Much has been speculated on the possibility for violence during the January 20th rally in Richmond, Virginia organized by the Virginia Citizen Defense League. Governor Northam has even declared a state of emergency and banned firearms at the capitol ground in anticipation of potential violence. His stated reasoning is that he doesn’t want another Charlottesville and his law enforcement officials interpret the online rhetoric around the January 20th event as alarming. Admittedly, much online rhetoric from many militia folks and individual 2a people is gross and violent in nature but to be honest, that is the norm, the only shift here is not in content but volume. Before the emergency order, the idea that this would somehow turn into anything resembling Charlottesville was patently absurd. This rally isn’t the largest white nationalist gathering in decades, it hasn’t had a huge build up, no one is doing a counter demonstration that could be disruptive, and the few Left elements who are mobilizing are doing so in a seperate and non-confrontational capacity.  Those folks are showing up to articulate an argument against gun restrictions as well.

Ironically, Northam’s order to remove guns from the capitol grounds may have significantly shifted the playing field. Before the order it was expected that the vast majority of 2a folks would be hanging out on the capitol grounds, clustered around social media personalities, their putative leaders, and comfortably proximate to the militia members that have been tasked with helping to keep everything civil and deescalated. Northam’s emergency gun ban essentially disperses the 2a demonstrators by denying them their central, symbolic public space through the temporary suspension of the very right they are assembling to defend (involving a lethal tool and potent political fetish object–namely, a gun), forcing rally goers who refuse to go unarmed to move to the outskirts of the capitol grounds, away from their leaders, and in closer proximity to the general public. Oddly, even as Northam claims to be attempting to avert the conditions that produced the riots in Charlottesville, he is setting up the possibility for angry, armed individuals to be moving aimlessly through the city’s center, colliding and shifting randomly with erratic law enforcement obstacles, counter-protestors, and random city inhabitants, some of whom will be likely totally surprised by these new, ominous figures populating their streets.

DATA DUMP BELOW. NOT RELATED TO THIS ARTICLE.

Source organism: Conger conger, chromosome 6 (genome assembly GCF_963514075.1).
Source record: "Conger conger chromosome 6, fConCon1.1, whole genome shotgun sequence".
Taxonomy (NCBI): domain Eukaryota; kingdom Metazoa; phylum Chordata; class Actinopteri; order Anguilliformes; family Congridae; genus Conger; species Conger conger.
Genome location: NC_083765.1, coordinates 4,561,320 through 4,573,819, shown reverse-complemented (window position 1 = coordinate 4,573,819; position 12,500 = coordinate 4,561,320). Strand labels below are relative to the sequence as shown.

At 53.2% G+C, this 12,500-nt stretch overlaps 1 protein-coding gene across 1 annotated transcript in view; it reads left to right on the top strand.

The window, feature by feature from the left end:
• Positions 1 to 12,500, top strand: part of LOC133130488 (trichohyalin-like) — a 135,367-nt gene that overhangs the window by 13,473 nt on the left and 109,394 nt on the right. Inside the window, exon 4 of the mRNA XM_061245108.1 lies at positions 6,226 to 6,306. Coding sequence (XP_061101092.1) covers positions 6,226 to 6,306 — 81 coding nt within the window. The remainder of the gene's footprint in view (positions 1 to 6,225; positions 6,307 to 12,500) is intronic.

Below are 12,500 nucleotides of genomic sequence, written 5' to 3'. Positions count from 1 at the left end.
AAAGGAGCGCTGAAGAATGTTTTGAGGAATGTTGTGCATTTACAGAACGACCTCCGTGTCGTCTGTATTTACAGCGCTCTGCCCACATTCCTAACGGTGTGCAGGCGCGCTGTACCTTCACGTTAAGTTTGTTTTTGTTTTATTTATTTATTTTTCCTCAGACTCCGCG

Northam’s order also has brought into focus a more defined and immediate enemy for the pro-gun movement that otherwise would have been more broad and abstractly defined. Whereas before the order it was Democrats in general and an amorphous group of anti-gunners and their legislation that were the target of pro-gun ire, neither of which are really within reach of direct confrontation or beneficial to physically confront, now it’s squarely the enforcement apparatus Northam’s going to use to implement his emergency order that are situated in stark opposition to the rally goers.

For leftists hoping to show up and publicly advance a different take on the entire gun control debate, Northam really just kicked the hornet’s nest. Rhetoric around violence against anyone some militia folks consider traitors and “Redcoats” is increasing (a recent fad among “patriots” is to cast their opponents as agents of a distant tyrannical government). Some folks are no doubt looking to take out their anger on an easily-identifiable target. Furthermore, the nature of this emergency order and it being directed straight at the militia movement almost feels like a challenge, a power struggle, and those challenges aren’t something that the militia movement really backs down from- its kinda their thing- for a stark example, please see the Bundy Ranch standoff with Federal agents in 2014.

With this shift in tensions and more explicit attempts by the Virginia government to restrict the freedoms of protestors, folks within the demonstration and on its outskirts should absolutely take more security measures, prioritize deescalation, avoidance, and help folks exiting stage left if the situation(s) gets heated or unpredictable. One thing is for sure, left folks aren’t dictating the pace or tenor of the day at all, so be smart.

Regardless of all that, the incentives for the 2a rally goers to remain peaceable is high. They are playing the electoral game and need to appear as legitimate as possible. Core to their argument is being law-abiding citizens. Antagonizing  Mothers Demand Action members or even leftists on or off the capitol ground would no doubt be immediately seized on by the media and become an optics disaster for the rally organizers. As mentioned already, the militia movement is fractious with infighting, and now they’ve had to come together and act in a manner that doesn’t alienate the gun rights organizations they are partnering with (with deep financial and social ties to the gun industry and the Republican establishment) or the mass of gun-owning individuals who aren’t connected to a group but who are nonetheless mobilizing in significant numbers to oppose gun restrictions and need to experience a positive moment of collective action in order to bolster the active ranks of politically-engaged, financially generous gun owners who form the backbone of traditional gun rights organizations like the NRA. It’s rare that militia folks have a genuine audience with a potentially sympathetic public, they don’t want to lose that opportunity to gain credibility and be seen as a crucial component in remaking the fabric of everyday, local community life. Violence could mean losing public legitimacy and instigate further splitting amongst themselves. Groups that don’t toe the line will be alienated and dragged, no doubt.